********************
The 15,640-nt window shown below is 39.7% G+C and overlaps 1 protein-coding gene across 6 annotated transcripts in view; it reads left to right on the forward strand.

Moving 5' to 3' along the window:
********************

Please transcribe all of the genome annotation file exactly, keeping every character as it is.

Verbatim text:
The 15,640-nt window shown below is 39.7% G+C and overlaps 1 protein-coding gene across 6 annotated transcripts in view; it reads left to right on the forward strand.

Moving 5' to 3' along the window: